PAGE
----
Obesity's Risks Include Cancer, Too

Reprinted with permission, J Natl Cancer Inst, 94:1704-11, 2002 OF MICE AND DUCTS: Ductal branching (arrows), part of normal mammary-gland development, is absent in tissues from leptin-deficient (panel B) and leptin-receptor-deficient (D) mice, but is present in tissues from wild-type controls (A and C). By fostering mammary development, the leptin pathway might contribute to tumorigenesis. An estimated 30.5% of American adults--nearly 59 million people--were obese in 2000, after their r

Douglas Steinberg
Mar 23, 2003
Reprinted with permission, J Natl Cancer Inst, 94:1704-11, 2002
 OF MICE AND DUCTS: Ductal branching (arrows), part of normal mammary-gland development, is absent in tissues from leptin-deficient (panel B) and leptin-receptor-deficient (D) mice, but is present in tissues from wild-type controls (A and C). By fostering mammary development, the leptin pathway might contribute to tumorigenesis.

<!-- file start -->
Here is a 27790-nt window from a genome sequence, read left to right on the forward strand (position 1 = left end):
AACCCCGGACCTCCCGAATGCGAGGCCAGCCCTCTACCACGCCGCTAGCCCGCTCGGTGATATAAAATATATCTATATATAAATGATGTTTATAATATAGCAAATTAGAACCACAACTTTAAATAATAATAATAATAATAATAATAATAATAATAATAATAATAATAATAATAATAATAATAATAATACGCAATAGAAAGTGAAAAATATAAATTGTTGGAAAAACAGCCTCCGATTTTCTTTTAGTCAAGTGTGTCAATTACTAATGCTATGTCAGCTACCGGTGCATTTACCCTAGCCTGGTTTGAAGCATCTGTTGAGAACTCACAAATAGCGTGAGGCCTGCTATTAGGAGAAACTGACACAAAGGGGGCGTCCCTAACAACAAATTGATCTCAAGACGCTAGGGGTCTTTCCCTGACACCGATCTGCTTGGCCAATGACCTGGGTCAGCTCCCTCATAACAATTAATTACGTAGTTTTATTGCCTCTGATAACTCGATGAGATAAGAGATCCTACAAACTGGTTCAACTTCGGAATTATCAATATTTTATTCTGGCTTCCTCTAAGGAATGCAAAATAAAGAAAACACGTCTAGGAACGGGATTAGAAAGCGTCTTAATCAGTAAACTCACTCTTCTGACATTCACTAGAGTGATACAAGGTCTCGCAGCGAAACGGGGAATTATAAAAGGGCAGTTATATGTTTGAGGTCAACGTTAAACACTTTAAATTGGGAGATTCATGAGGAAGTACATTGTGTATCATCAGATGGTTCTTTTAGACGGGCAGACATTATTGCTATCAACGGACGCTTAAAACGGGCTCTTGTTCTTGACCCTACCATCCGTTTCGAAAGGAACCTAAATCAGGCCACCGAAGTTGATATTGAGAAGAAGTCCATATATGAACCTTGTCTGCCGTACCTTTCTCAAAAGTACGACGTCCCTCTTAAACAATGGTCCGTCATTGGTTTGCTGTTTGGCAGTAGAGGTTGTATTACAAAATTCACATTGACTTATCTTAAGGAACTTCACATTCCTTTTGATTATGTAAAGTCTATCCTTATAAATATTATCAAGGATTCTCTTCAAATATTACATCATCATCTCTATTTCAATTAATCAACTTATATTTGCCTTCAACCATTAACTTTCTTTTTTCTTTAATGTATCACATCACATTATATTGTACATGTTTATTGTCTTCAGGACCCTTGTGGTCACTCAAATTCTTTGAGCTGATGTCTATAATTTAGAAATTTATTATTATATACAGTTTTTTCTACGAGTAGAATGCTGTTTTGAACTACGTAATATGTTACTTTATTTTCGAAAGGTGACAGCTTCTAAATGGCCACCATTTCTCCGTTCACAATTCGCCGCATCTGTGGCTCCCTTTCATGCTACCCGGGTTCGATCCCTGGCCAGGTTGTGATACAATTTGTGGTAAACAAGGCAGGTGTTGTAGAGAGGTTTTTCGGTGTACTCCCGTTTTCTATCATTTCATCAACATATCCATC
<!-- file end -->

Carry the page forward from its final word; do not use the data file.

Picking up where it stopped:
An estimated 30.5% of American adults--nearly 59 million people--were obese in 2000, after their ranks had swelled 33% since the mid-1990s.1 But growing obesity rates are not confined to the United States, and the attendant health risks do not just include cardiovascular disease, diabetes, asthma, and arthritis. Cancers of the colon, breast, endometrium, kidney, and esophagus also are solidly associated with excess adiposity.2 (A link to prostate cancer is controversial.) In addition, obese patients with cancer have poorer prognoses. Caloric restriction offers some protection against the disease, but eating trends are clearly heading...

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